Big data analytics: The case of the social security administration

The paper analyses the the efforts undertaken by the United States Social Security Administration (SSA) regarding the adoption of big data analytics. Thereby, the paper aims to foster a strong understanding of the opportunities and challenges associated with the adoption of big data analytics in the public sphere.

The authors conclude that the SSA has made great strides in the burgeoning big data space to improve administration and delivery of services. This has included: (1) improving its arcane legacy system, (2) developing employee and end-user capability, (3) implementing data management strategies and organizational architecture, (4) managing security and privacy issues, and (5) advocating for increased investment in big data analytics.

Type of content: Assets
Type of asset:
Use case
Big data potential
Policy domains: Agriculture, Fisheries, Forestry & Foods Economy & Finance Education, Youth, Culture & Sport Employment & Social Security Foreign Affairs and Defence Health Innovation, Science & Technology Justice, Legal System & Public Safety
Phase in the policy cycle:
Agenda Setting
Policy Design and Analysis
Policy Implementation
Policy Monitoring and Evaluation
Open license availability
Ease of use
Tags: BI Data analytics IT IT processes
SWOT Analysis for
Big data analytics: The case of the social security administration
Helpful Harmful
Strengths• Transform organizational decision making
• Increase process efficiency
• Identify future areas for innovation -Engage citizens in the policy analysis, design and implementation process
• Address social issues
• Seize economic and social values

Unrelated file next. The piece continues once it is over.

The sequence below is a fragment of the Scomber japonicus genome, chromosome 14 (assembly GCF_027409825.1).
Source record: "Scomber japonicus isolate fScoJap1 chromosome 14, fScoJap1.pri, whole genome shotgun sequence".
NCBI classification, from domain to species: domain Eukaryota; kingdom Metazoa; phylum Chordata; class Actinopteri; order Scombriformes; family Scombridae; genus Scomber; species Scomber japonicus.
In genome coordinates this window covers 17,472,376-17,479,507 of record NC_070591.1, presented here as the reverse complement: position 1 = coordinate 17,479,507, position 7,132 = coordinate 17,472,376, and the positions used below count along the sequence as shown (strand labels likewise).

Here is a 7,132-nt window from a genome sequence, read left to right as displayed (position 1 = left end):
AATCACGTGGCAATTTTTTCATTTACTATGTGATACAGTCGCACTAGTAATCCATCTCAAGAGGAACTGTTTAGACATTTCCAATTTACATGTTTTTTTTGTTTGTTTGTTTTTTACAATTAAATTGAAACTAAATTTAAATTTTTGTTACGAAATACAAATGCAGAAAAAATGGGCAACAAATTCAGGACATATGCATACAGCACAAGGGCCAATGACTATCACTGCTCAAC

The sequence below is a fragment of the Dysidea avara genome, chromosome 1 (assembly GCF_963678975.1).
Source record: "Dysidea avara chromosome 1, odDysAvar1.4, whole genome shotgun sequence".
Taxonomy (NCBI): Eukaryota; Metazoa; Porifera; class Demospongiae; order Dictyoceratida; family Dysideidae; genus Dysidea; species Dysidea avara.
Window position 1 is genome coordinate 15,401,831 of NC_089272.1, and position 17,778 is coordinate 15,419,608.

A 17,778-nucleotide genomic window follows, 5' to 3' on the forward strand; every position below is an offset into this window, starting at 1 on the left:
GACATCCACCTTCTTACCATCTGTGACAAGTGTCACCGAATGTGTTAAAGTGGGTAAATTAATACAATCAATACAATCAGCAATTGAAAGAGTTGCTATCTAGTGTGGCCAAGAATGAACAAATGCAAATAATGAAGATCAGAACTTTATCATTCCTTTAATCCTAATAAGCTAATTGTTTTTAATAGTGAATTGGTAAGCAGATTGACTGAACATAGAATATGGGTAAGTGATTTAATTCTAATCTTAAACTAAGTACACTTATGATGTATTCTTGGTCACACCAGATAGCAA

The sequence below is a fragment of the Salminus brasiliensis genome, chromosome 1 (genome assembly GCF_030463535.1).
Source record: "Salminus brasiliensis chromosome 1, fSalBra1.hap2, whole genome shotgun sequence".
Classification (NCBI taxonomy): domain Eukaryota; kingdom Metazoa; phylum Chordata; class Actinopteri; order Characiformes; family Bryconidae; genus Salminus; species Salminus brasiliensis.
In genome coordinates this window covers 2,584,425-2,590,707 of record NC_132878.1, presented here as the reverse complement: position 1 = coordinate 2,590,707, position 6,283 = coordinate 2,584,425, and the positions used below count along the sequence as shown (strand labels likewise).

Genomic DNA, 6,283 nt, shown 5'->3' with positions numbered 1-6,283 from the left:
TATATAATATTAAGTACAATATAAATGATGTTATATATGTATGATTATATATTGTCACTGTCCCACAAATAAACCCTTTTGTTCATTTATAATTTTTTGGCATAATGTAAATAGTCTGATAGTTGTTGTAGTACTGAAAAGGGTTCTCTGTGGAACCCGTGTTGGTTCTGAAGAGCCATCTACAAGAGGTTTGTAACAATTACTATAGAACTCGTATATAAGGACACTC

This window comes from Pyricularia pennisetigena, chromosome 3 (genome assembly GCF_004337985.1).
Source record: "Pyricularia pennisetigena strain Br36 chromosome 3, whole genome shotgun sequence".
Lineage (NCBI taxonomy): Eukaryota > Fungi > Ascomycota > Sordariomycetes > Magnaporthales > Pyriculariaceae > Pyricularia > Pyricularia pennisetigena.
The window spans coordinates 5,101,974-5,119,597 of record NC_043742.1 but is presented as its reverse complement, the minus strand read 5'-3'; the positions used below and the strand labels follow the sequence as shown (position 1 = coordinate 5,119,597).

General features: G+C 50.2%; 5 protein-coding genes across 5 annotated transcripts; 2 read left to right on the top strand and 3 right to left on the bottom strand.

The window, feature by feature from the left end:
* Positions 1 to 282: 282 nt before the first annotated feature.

• Growing interest in the use of Big Data
• Large amounts of data is being collected and liberated
Weaknesses• Modernizing legacy IT systems is complex. Public agencies considering IT investments should allocate significant resources
• Public agencies are not prepared to take advantage of big data
• Developing of new data governance needed
• Public agencies have a poor track record of investment in IT
• Risk of poor quality conclusions and insights gathered from the data
Opportunities• The advances in information and communication technologies (ICT) have provided public institutions, businesses, non-governmental organizations (NGOs) and citizens with new platforms and media for generating, sharing and applying data
• Online platforms are increasingly becoming important mediums to communicate and share information in the policy realm
• Developing systems architecture,
• Cultivating a culture of cross-agency collaboration: use of similar platforms, makes it easy to collaborate with one another, cross-verify sources, reduce redundancies, and provide enhanced service delivery
• Consolidating databases
• Adopting crowd-centric approaches: many federal agencies have moved beyond their organizational limits and have begun to engage the public in decision-making processes
• Managing issues of data security
• Investing in employee training and capacity building,
• Developing collaborative leadership and management support
• Creating resources to streamline service delivery to end-users
• Developing metrics to measure performance: evaluate the actual outcome of investments and the impact they have on the organization’s capacity to deliver services
• Granting public access to administrative data can potentially
• Allow for the Development of innovative tools public agencies must consider all applicable data governance laws and regulations
Threats• Confidentiality: issues related to confidentiality of big data analytics. Although public agencies take steps to mask and de-identify personal information, recent research in the big data sphere suggests that it is possible to re-identify individuals in public datasets.
• Data privacy: Given the granularity of data collected to derive evidence-driven customized solutions, data leaks can lead to disclosure of sensitive information, loss of public trust.
• Unintended use of big data analytics
• A sub-section of the population might benefit at the cost of others
• Deriving patterns from a large volume of datasets depends on the analysts’ capability to explore the datasets several times to understand discover relationships and test different hypotheses (use different approaches to analyse the same datasets. Analysis of big data requires new kinds of significance tests or other validation techniques that gauge the temporal variability to discover patterns and relationships.

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